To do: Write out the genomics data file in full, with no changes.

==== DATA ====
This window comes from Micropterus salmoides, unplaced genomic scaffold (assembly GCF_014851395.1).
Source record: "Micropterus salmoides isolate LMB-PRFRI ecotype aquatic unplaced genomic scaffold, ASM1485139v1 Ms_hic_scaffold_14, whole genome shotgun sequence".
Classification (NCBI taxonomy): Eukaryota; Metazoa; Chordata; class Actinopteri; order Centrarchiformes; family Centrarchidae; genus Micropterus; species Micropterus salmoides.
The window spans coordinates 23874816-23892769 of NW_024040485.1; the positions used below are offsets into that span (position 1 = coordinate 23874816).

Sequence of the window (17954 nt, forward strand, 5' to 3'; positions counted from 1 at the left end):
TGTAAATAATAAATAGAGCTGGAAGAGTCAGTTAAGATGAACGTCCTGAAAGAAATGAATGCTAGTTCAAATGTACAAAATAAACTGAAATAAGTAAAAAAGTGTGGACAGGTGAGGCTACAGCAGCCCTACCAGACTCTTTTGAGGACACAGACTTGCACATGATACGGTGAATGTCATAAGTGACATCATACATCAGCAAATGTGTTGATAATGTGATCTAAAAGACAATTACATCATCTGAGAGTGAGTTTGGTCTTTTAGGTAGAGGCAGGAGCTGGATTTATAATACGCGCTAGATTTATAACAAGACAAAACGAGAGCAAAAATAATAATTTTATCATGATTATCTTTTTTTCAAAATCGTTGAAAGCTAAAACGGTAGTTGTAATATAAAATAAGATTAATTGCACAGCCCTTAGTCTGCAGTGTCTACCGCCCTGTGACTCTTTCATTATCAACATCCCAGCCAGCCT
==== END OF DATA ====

This window comes from Micropterus salmoides, unplaced genomic scaffold (assembly GCF_014851395.1).
Source record: "Micropterus salmoides isolate LMB-PRFRI ecotype aquatic unplaced genomic scaffold, ASM1485139v1 Ms_hic_scaffold_14, whole genome shotgun sequence".
Classification (NCBI taxonomy): Eukaryota; Metazoa; Chordata; class Actinopteri; order Centrarchiformes; family Centrarchidae; genus Micropterus; species Micropterus salmoides.
The window spans coordinates 23874816-23892769 of NW_024040485.1; the positions used below are offsets into that span (position 1 = coordinate 23874816).

Sequence of the window (17954 nt, forward strand, 5' to 3'; positions counted from 1 at the left end):
TGTAAATAATAAATAGAGCTGGAAGAGTCAGTTAAGATGAACGTCCTGAAAGAAATGAATGCTAGTTCAAATGTACAAAATAAACTGAAATAAGTAAAAAAGTGTGGACAGGTGAGGCTACAGCAGCCCTACCAGACTCTTTTGAGGACACAGACTTGCACATGATACGGTGAATGTCATAAGTGACATCATACATCAGCAAATGTGTTGATAATGTGATCTAAAAGACAATTACATCATCTGAGAGTGAGTTTGGTCTTTTAGGTAGAGGCAGGAGCTGGATTTATAATACGCGCTAGATTTATAACAAGACAAAACGAGAGCAAAAATAATAATTTTATCATGATTATCTTTTTTTCAAAATCGTTGAAAGCTAAAACGGTAGTTGTAATATAAAATAAGATTAATTGCACAGCCCTTAGTCTGCAGTGTCTACCGCCCTGTGACTCTTTCATTATCAACATCCCAGCCAGCCT